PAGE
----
Oil rose to the highest level in almost four months on an unexpected drop in U.S. inventories as imports declined and petroleum consumption increased.
Prices gained 1 percent after the Energy Information Administration, the Energy Department’s statistical arm, said stockpiles fell 951,000 barrels last week. A gain of 2.2 million was the median of 11 analyst estimates in a Bloomberg survey. Consumption rebounded from the lowest level since March.
West Texas Intermediate crude for February delivery climbed 96 cents to $94.24 a barrel on the New York Mercantile Exchange, the highest settlement since Sept. 18. Prices have risen 2.3 percent since the beginning of the year. Volume was 37 percent above the 100-day average.
Brent for February settlement, which expires today, gained 31 cents to $110.61 a barrel on the London-based ICE Futures Europe exchange. The more-active March contract added 5 cents to $109.68. Volume was 7.6 percent below the 100-day average.
The front-month European benchmark contract settled at a premium of $16.37 to WTI, the narrowest spread since Sept. 19.
Oil inventories decreased to 360.3 million in the seven days ended Jan. 11 as imports fell 3.7 percent to 8.03 million barrels a day, the EIA said in the weekly report. Imports jumped 18 percent the previous week, following a 12 percent drop in the week ended Dec. 28.
Companies in Gulf Coast states delay imports and minimize supplies at the end of the year to reduce local taxes. Those imports were brought ashore in the first week of the new year, Flynn said.
“Oil imports are the most volatile series” in the EIA report, said Tim Evans, an energy analyst at Citi Futures Perspective in New York. The drop in imports “resulted in a net decline in crude oil inventories.”
Total petroleum consumption rebounded from the lowest level since March, climbing 1.1 percent to 18 million barrels a day last week, the report showed. Gasoline demand jumped 3.9 percent to 8.32 million barrels a day.
The EIA also reported that U.S. domestic production climbed to 7.04 million barrels a day, the highest level since January 1993. A combination of horizontal drilling and hydraulic fracturing, or fracking, has unlocked supplies trapped in shale formations in states including North Dakota, Texas and Oklahoma.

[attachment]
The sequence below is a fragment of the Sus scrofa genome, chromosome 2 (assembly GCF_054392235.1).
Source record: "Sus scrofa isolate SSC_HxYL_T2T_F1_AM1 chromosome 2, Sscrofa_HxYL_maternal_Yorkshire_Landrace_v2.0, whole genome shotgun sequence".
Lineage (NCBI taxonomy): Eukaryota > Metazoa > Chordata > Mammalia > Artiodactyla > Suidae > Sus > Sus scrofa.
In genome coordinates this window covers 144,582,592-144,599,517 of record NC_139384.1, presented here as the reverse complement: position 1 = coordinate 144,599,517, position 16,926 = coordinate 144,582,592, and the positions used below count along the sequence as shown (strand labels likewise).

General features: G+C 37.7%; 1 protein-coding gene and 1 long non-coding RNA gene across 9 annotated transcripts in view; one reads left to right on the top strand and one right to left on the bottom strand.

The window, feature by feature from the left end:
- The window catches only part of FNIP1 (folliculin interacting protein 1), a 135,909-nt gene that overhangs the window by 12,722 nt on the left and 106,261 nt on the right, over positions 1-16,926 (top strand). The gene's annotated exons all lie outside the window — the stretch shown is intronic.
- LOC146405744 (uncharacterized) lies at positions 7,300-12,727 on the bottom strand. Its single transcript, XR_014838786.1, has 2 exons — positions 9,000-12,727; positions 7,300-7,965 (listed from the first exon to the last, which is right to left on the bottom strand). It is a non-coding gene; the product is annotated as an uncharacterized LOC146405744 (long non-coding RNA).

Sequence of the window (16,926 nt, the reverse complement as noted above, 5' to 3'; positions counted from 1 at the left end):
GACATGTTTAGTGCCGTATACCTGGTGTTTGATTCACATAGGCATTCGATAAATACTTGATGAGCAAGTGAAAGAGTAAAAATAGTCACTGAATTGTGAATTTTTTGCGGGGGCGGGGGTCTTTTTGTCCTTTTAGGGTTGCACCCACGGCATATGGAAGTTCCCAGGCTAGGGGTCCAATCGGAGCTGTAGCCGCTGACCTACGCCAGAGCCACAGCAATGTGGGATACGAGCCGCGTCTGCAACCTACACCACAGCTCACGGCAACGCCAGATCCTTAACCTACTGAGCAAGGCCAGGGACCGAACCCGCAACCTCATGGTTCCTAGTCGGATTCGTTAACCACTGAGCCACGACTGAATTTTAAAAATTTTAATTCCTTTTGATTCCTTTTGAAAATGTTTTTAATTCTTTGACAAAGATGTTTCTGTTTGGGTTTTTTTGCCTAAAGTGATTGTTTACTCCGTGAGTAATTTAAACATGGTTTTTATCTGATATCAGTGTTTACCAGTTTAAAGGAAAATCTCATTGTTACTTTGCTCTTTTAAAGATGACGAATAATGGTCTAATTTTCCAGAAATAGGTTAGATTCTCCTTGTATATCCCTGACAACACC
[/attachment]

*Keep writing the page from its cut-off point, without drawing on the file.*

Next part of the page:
Stocks at Cushing, Oklahoma, the delivery point for WTI futures, gained 1.78 million barrels to a record 51.9 million. Inventories may fall this week after the Seaway pipeline, which ships oil from Cushing to the Gulf Coast, resumed service on Jan. 11 at an increased capacity of 400,000 barrels a day from 150,000.
Gasoline stockpiles rose 1.91 million barrels to 235 million, the EIA said. Analysts had expected a gain of 2.7 million, according to the Bloomberg survey. Distillate fuels, which include heating oil and diesel, grew 1.67 million to 132.4 million barrels. They were forecast to increase 1.5 million.
“We are seeing momentum to the upside on the surprising drop in crude inventories,” said Tariq Zahir, a New York-based commodity fund manager at Tyche Capital Advisors. “But it may be short-lived due to the build in gasoline and heating oil.”
Refineries operated at a rate of 87.9 percent, down from the previous week’s 89.1 percent, the EIA report showed.
Oil also gained as an al-Qaeda-linked group took an unknown number of foreign hostages after a pre-dawn attack on a gas facility in southern Algeria partly operated by BP Plc. (BP/) U.S. citizens are among the hostages taken, said Victoria Nuland, a State Department spokeswoman.
“The hostage-taking in Algeria is worrying, even though it occurred at a gas facility,” said Chip Hodge, who oversees a $9 billion natural-resource bond portfolio as senior managing director at Manulife Asset Management in Boston. “Something like this could occur at an isolated oil field and disrupt supply.”
Electronic trading volume on the Nymex was 617,414 contracts as of 3:33 p.m. Volume totaled 604,961 contracts yesterday, 25 percent above the three-month average. Open interest was 1.5 million, the most since Dec. 17.
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